Tuesday, April 16, 2013

My World Changed in mid-April

I remember the day well, although many days in mid-April in Western New York start off or stay much like this one did. It was a bit on the chilly side and rainy. I had lived in New York now for almost four years, having moved from the desert and barren wasteland known as Northwestern Nevada.

I don't remember exactly why but I didn't have school that day. Maybe it was Easter break. I remember my dad was off from work at that time, and he felt the need to spend some time with me.

We went to see a movie: A Goofie Movie in fact. We must have caught a matinee because what I remember next was early afternoon.

My dad loved to torture me with news and talk radio, and when he turned the ignition and the radio came on we both heard something along the lines of "News coming out of Oklahoma City is that the bomb was detonated shortly after 9 am Central time...". I had never seen my dad so white in the face. I didn't even have a clue as to what was going on, I only knew really one thing about Oklahoma City to that point: my grandparents lived there.

In April of 1995 I was just barely 11 years old. I didn't have much of a concept of the world. When I had seen on the news that our president was saying "Mr. Gorbecev, tear down this wall" I had no idea what that meant. When I asked my dad why there were soldiers going to some country that sort of looked like Nevada he said "Well, because some idiot is trying to start a fight and our soldiers are trying to stop him." A couple years later I saw on the news a building that was on fire in a place called Waco and there were tanks moving closer to the building. And inside that building there was a man claiming to be Jesus. I had no idea what was going on. I don't think I was sheltered as a child necessarily, but I think my parents wanted to preserve my innocence of the world as long as they could. Even my concept of a sinner was limited to someone who smoked, drank alcohol, and went to the casino (every little town in Nevada had a casino).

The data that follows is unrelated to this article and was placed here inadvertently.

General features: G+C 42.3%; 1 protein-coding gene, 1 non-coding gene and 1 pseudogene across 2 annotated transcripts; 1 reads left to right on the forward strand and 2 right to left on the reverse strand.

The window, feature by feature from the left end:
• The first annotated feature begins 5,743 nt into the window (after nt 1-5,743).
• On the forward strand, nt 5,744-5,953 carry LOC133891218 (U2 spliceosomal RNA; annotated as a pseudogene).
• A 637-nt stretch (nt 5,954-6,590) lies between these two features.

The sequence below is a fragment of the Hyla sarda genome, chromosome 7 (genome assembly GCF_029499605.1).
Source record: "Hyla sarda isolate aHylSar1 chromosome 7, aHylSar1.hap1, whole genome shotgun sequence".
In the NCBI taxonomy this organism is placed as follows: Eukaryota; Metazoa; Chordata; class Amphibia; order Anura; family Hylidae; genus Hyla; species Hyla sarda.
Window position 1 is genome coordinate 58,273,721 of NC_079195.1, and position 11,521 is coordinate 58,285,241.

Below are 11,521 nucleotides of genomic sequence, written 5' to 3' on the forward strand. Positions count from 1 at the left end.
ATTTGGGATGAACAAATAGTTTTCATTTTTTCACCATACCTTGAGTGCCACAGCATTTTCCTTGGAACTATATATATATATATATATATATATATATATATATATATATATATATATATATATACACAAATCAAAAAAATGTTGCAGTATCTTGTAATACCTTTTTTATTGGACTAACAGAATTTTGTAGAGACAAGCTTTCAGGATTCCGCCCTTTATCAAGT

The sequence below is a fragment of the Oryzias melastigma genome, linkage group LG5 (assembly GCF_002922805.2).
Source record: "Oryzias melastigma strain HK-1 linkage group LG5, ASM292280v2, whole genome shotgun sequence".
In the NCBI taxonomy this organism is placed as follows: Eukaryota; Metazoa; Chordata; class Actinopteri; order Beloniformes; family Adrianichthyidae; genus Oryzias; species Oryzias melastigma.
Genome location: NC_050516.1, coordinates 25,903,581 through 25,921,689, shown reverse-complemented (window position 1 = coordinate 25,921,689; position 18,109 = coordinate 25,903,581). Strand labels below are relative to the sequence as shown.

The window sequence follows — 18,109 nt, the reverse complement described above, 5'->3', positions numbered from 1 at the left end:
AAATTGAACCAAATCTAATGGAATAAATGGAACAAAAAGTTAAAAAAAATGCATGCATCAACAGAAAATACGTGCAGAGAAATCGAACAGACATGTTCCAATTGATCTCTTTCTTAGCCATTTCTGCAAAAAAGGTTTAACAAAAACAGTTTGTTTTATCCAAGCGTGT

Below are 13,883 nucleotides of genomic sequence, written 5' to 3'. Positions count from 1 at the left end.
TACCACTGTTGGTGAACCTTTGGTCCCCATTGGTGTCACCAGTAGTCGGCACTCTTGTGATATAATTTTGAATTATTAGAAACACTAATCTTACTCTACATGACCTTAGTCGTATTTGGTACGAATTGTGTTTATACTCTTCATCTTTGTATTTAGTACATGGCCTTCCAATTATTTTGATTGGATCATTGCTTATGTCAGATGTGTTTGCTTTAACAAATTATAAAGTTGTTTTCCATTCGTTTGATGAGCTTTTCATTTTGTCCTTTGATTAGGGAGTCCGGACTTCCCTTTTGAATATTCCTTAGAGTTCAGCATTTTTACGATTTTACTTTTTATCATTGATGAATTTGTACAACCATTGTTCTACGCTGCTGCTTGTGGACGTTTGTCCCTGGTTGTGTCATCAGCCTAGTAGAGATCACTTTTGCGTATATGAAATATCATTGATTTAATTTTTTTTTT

But there was no hiding, no shelter to be had from this. For the first time in my life I had a sense that someone I loved could be hurt by someone else who only wanted to create fear and terror. A little over a month later my dad, my sister, and I went to Oklahoma City to visit with my grandparents. They were safe, though they lived a little over three and a half miles from the Alfred P. Murrah Federal Building, and we went to go see the debris from the blast. Pieces of the building still stood but most of it was demolished at that point.

At that time I saw something very interesting. In the midst of the destruction due to someone's anger, there were notes attached to the chain link fence, and stuffed animals with messages of hope, and peace, and prayers that were offered up on behalf of the victims, their families, and everyone who was affected by this tragic event. At that time I learned that despite how evil someone could be, love was that much more powerful.

Over the next few years I would learn about the evils that had been done, but also learn that it was never left to go unchallenged. In 1998 I saw first hand the horrors of the Holocaust in a little known but very brutal camp just outside of Antwerp, Belgium called "Fort Breendonk." As I took the tour I saw a carving of a cross and words which I think said "I forgive you." Not quite a year later two students outside of Denver, Colorado decided they were going to take vengeance on their fellow schoolmates and ended up taking their own lives.

Then, as my senior year of high school was just beginning, and I was getting my book out for consumer mathematics class, my teacher Mrs. Conrad walked in and said "A plane just flew into the World Trade Center". We didn't have consumer math that day.

The evil that has gone on in this world since then is nearly too numerous to tell, but it's sobering to remember the time in your life when your view of evil was someone picking on you a little bit in the schoolyard, and one event that hits close to home changes everything. Suddenly the evil seems overwhelming. But God's love is greater.

I may just be the pastor of a church that looks like it belongs in a Norman Rockwell painting, interestingly enough a painter who seemed to capture a whimsical, idealistic America on pieces of canvas. My mark on this world may not be all that significant. I may never even meet some of the people who might get something out of these writings or hear the sermons I post and be touched by them. But the message I proclaim is one that is aimed at combating the evil that exists in this world, and I know I am not alone in proclaiming that message. I am in good company with the saints and martyrs throughout time, place, and history who have been subjected to evil because they dared to proclaim the gospel message. I join with those currently who dream of a day when the pain and suffering inflicted on those in Boston today, and those who are subjected to evil on a daily basis, because Jesus promises that such a day is coming.

Until that day I will not be deterred in proclaiming that Jesus subjected Himself to the deeds of evil men in order that we may know peace through Him.

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